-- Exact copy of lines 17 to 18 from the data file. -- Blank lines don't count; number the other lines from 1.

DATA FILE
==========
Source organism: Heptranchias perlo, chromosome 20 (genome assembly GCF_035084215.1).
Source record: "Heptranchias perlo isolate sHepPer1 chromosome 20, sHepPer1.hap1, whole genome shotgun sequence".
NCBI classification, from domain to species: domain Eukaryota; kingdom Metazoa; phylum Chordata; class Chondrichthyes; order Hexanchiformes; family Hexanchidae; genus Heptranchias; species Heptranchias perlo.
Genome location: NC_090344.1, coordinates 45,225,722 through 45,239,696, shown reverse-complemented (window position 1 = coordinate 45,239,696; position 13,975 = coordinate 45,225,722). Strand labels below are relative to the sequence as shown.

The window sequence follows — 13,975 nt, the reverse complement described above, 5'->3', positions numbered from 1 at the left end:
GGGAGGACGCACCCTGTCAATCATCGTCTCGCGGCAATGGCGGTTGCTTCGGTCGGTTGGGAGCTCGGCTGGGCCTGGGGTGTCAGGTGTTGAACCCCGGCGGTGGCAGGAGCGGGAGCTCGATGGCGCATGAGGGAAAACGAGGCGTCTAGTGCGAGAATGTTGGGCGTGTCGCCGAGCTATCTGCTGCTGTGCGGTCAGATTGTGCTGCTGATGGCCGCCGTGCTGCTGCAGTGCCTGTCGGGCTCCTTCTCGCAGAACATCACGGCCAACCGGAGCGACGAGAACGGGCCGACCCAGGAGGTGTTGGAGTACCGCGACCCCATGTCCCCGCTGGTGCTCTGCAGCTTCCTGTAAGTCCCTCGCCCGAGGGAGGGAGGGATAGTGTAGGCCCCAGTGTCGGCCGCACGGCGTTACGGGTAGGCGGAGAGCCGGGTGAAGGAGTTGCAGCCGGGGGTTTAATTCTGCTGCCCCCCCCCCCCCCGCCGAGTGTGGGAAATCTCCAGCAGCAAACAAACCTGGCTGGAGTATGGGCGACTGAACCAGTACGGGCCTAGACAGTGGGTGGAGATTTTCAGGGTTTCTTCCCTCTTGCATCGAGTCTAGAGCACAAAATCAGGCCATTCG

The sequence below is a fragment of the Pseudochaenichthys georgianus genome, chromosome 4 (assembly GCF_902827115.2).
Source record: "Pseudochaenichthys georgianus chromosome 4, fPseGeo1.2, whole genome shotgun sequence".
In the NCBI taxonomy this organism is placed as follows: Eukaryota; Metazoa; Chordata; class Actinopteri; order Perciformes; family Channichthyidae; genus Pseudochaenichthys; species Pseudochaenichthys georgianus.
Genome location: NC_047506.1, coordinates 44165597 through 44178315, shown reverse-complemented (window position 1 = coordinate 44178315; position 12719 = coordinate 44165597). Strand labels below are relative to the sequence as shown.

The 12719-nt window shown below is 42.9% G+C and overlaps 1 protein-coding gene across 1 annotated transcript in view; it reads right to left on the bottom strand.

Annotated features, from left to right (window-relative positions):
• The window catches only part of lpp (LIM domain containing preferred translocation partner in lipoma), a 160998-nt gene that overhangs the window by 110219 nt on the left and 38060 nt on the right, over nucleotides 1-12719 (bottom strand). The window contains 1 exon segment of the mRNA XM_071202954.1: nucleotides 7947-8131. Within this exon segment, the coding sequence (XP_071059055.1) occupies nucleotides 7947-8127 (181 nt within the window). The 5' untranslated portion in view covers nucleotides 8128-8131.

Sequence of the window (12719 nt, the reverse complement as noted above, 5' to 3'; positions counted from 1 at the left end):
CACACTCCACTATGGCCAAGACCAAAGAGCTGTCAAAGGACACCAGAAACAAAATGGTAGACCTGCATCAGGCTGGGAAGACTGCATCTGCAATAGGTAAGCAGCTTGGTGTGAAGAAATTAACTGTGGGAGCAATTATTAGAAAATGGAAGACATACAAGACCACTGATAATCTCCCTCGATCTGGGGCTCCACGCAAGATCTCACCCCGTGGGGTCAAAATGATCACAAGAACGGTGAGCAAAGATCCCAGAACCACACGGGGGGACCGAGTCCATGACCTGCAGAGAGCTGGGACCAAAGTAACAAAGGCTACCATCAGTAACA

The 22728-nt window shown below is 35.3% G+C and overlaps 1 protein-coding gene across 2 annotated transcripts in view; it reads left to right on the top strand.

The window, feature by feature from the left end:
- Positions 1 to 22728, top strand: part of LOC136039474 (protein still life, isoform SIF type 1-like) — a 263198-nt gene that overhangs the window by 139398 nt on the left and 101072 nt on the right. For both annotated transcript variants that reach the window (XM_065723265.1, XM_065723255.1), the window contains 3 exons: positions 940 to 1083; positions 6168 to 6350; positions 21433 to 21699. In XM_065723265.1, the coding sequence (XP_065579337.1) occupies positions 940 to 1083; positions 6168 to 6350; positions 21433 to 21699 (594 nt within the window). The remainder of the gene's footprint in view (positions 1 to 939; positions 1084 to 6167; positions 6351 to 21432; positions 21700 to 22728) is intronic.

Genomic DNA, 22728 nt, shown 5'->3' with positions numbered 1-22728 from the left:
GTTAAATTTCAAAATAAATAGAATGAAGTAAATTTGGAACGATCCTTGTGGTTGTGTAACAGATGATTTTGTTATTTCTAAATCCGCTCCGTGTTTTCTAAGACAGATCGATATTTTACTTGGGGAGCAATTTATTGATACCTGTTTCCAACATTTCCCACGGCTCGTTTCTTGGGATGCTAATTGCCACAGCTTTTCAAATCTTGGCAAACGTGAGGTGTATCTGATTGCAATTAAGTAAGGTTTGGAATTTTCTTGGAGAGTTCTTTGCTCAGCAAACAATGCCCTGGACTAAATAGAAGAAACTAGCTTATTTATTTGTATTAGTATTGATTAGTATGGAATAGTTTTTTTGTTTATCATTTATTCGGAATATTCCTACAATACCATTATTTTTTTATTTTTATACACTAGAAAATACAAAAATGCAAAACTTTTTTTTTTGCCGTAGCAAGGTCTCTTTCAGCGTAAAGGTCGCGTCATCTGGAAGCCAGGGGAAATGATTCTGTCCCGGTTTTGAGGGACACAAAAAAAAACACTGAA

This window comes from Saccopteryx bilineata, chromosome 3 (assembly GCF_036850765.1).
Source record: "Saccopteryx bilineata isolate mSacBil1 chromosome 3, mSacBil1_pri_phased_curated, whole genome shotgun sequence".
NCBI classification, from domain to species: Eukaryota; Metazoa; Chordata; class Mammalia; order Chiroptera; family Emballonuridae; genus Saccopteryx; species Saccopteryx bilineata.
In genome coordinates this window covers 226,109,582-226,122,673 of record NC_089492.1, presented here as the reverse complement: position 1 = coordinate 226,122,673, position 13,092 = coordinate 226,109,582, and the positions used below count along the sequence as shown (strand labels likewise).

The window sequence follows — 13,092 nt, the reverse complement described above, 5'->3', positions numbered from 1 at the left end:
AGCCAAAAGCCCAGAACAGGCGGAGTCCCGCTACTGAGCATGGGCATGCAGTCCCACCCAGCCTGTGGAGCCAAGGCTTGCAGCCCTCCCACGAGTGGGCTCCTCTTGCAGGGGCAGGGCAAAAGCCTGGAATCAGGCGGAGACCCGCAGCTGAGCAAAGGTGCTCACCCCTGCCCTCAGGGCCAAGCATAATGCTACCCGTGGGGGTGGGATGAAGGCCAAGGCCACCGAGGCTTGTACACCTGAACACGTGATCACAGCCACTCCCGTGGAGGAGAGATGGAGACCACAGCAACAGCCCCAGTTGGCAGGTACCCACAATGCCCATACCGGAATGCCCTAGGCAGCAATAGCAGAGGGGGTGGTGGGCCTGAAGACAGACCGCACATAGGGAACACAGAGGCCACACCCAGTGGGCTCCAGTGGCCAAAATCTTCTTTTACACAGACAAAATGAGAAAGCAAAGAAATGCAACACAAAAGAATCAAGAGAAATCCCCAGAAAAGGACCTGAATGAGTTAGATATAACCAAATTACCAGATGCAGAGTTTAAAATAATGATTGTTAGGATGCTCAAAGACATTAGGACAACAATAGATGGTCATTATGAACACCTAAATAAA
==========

The window, feature by feature from the left end:
- Positions 1 to 22728, top strand: part of LOC136039474 (protein still life, isoform SIF type 1-like) — a 263198-nt gene that overhangs the window by 139398 nt on the left and 101072 nt on the right. For both annotated transcript variants that reach the window (XM_065723265.1, XM_065723255.1), the window contains 3 exons: positions 940 to 1083; positions 6168 to 6350; positions 21433 to 21699. In XM_065723265.1, the coding sequence (XP_065579337.1) occupies positions 940 to 1083; positions 6168 to 6350; positions 21433 to 21699 (594 nt within the window). The remainder of the gene's footprint in view (positions 1 to 939; positions 1084 to 6167; positions 6351 to 21432; positions 21700 to 22728) is intronic.